Bouffon  

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Train wreck at Montparnasse (October 22, 1895) by Studio Lévy and Sons.
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Train wreck at Montparnasse (October 22, 1895) by Studio Lévy and Sons.

Bouffon (eng. originally from French: "farceur", "comique", jester") is a modern French theater term that was re-coined in the early 1960s by Jacques Lecoq at his L'École Internationale de Théâtre Jacques Lecoq in Paris to describe a specific style of performance work that has a main focus in the art of mockery.

Etymology and early history

The word Bouffon comes from a Latin verb: buffare, to puff (i.e., to fill the cheeks with air). The usage of the word Bouffon comes from French and has entered English theatrical language through the work of Jacques Lecoq and his pedagogic inquiry into performance approaches of comedy, leading him to create dynamic classroom exercises that explored elements of burlesque, commedia dell'arte, farce, gallows humor, parody, satire, slapstick comedy, etc. that collectively influenced the development of modern bouffon performance work.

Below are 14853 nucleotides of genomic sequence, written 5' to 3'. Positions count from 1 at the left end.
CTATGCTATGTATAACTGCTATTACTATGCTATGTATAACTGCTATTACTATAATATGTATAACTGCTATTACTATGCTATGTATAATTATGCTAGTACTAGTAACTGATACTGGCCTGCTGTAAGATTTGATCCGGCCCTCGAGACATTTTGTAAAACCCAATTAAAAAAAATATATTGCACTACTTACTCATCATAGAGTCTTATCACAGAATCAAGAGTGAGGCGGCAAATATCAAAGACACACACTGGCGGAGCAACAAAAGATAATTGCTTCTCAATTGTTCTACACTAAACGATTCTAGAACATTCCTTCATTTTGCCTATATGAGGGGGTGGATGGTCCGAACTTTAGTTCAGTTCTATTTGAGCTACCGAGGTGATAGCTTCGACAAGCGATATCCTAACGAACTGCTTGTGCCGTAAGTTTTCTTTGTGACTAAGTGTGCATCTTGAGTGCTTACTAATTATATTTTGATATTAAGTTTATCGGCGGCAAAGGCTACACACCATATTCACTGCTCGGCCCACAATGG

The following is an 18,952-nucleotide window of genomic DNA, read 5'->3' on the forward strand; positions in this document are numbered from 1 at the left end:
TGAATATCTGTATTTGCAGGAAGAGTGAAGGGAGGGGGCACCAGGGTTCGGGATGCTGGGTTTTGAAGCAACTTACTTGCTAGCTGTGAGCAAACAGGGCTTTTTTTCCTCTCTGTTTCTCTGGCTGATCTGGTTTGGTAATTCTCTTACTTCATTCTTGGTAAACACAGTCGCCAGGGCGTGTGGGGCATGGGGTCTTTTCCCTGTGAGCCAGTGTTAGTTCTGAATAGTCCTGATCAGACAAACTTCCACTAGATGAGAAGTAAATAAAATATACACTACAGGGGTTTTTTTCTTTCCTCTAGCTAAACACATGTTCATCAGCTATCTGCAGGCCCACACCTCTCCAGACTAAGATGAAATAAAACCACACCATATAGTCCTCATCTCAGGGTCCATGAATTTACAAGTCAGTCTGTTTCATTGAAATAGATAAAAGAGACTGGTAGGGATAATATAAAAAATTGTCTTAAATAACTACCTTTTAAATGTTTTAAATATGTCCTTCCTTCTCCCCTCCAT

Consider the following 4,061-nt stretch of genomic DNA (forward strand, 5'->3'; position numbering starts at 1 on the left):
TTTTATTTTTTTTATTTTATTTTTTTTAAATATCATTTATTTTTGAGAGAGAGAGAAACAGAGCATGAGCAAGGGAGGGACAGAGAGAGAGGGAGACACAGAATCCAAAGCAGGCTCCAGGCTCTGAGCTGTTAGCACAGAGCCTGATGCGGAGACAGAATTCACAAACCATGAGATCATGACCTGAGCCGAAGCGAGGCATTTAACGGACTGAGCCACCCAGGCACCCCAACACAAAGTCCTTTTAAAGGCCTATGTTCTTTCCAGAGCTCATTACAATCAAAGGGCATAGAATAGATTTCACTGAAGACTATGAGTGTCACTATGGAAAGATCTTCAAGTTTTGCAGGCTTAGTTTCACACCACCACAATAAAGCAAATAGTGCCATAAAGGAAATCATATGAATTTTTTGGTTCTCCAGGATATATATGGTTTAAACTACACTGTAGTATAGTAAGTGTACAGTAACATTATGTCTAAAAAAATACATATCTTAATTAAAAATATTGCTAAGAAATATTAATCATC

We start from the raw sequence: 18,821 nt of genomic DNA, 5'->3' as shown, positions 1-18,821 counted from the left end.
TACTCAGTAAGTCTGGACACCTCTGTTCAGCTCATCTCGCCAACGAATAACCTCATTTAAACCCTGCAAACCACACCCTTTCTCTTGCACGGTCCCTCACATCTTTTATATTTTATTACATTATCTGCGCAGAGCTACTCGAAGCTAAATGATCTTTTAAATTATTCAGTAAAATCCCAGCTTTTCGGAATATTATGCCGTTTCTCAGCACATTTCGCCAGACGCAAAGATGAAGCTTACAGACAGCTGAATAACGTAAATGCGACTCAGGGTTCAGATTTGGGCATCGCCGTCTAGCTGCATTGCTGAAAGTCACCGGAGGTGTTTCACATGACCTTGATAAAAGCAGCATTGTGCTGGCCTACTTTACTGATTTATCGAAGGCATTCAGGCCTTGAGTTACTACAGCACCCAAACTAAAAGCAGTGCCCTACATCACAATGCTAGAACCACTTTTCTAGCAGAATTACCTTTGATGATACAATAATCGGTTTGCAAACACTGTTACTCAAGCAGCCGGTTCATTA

See also




Unless indicated otherwise, the text in this article is either based on Wikipedia article "Bouffon" or another language Wikipedia page thereof used under the terms of the GNU Free Documentation License; or on original research by Jahsonic and friends. See Art and Popular Culture's copyright notice.

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